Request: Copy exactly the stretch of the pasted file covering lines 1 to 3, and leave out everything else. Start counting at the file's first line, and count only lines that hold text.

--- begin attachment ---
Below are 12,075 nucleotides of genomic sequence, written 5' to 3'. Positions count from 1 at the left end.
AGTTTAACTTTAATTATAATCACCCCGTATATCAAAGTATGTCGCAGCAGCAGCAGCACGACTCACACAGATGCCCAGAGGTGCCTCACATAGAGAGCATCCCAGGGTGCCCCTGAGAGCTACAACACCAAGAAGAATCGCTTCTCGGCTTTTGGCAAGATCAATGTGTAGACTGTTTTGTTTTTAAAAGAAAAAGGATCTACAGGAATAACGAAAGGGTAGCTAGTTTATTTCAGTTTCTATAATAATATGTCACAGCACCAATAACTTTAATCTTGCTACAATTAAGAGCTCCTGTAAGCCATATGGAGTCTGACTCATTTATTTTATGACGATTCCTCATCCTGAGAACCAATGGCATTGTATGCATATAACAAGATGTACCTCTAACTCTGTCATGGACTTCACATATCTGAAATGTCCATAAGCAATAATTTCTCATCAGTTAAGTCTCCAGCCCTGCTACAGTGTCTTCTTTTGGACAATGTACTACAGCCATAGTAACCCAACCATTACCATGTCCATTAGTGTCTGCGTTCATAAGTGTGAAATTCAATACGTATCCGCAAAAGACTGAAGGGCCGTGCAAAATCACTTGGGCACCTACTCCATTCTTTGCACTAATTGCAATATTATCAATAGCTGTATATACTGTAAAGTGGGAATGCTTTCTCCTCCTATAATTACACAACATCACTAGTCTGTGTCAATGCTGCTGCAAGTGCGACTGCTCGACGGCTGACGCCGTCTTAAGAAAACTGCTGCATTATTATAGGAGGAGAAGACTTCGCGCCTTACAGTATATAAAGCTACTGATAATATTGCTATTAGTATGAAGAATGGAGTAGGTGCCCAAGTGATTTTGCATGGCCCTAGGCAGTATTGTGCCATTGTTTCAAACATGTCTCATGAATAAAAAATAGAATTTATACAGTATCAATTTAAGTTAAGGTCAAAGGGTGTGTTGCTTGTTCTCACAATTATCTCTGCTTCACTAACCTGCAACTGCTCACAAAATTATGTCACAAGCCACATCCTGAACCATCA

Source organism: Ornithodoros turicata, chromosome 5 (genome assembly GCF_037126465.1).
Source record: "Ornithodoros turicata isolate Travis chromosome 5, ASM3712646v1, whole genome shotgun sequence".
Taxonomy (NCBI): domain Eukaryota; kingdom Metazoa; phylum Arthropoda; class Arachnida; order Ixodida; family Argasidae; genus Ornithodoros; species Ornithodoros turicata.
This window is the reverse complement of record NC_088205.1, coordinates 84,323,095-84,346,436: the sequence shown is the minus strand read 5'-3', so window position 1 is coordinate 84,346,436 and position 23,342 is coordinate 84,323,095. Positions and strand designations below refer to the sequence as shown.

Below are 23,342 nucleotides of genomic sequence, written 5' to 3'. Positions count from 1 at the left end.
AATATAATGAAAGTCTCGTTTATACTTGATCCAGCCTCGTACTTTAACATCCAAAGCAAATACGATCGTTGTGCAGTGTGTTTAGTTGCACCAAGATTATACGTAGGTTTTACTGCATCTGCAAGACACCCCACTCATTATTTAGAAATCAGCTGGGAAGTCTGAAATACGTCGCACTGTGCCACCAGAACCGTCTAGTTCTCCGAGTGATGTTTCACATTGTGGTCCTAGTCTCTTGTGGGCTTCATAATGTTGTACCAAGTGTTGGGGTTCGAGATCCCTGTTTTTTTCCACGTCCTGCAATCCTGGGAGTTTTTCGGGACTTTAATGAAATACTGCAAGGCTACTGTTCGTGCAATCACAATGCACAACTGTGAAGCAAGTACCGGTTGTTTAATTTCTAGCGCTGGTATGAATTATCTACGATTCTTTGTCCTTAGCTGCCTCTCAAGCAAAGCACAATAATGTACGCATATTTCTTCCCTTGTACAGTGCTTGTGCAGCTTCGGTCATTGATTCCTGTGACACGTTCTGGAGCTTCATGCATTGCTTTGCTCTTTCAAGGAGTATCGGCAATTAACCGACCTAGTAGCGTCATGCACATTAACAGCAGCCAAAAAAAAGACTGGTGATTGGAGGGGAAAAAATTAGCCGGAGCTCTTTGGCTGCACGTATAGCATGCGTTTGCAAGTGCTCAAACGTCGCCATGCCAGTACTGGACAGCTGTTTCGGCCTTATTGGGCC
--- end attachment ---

Below are 12,075 nucleotides of genomic sequence, written 5' to 3'. Positions count from 1 at the left end.
AGTTTAACTTTAATTATAATCACCCCGTATATCAAAGTATGTCGCAGCAGCAGCAGCACGACTCACACAGATGCCCAGAGGTGCCTCACATAGAGAGCATCCCAGGGTGCCCCTGAGAGCTACAACACCAAGAAGAATCGCTTCTCGGCTTTTGGCAAGATCAATGTGTAGACTGTTTTGTTTTTAAAAGAAAAAGGATCTACAGGAATAACGAAAGGGTAGCTAGTTTATTTCAGTTTCTATAATAATATGTCACAGCACCAATAACTTTAATCTTGCTACAATTAAGAGCTCCTGTAAGCCATATGGAGTCTGACTCATTTATTTTATGACGATTCCTCATCCTGAGAACCAATGGCATTGTATGCATATAACAAGATGTACCTCTAACTCTGTCATGGACTTCACATATCTGAAATGTCCATAAGCAATAATTTCTCATCAGTTAAGTCTCCAGCCCTGCTACAGTGTCTTCTTTTGGACAATGTACTACAGCCATAGTAACCCAACCATTACCATGTCCATTAGTGTCTGCGTTCATAAGTGTGAAATTCAATACGTATCCGCAAAAGACTGAAGGGCCGTGCAAAATCACTTGGGCACCTACTCCATTCTTTGCACTAATTGCAATATTATCAATAGCTGTATATACTGTAAAGTGGGAATGCTTTCTCCTCCTATAATTACACAACATCACTAGTCTGTGTCAATGCTGCTGCAAGTGCGACTGCTCGACGGCTGACGCCGTCTTAAGAAAACTGCTGCATTATTATAGGAGGAGAAGACTTCGCGCCTTACAGTATATAAAGCTACTGATAATATTGCTATTAGTATGAAGAATGGAGTAGGTGCCCAAGTGATTTTGCATGGCCCTAGGCAGTATTGTGCCATTGTTTCAAACATGTCTCATGAATAAAAAATAGAATTTATACAGTATCAATTTAAGTTAAGGTCAAAGGGTGTGTTGCTTGTTCTCACAATTATCTCTGCTTCACTAACCTGCAACTGCTCACAAAATTATGTCACAAGCCACATCCTGAACCATCA

Source organism: Ornithodoros turicata, chromosome 5 (genome assembly GCF_037126465.1).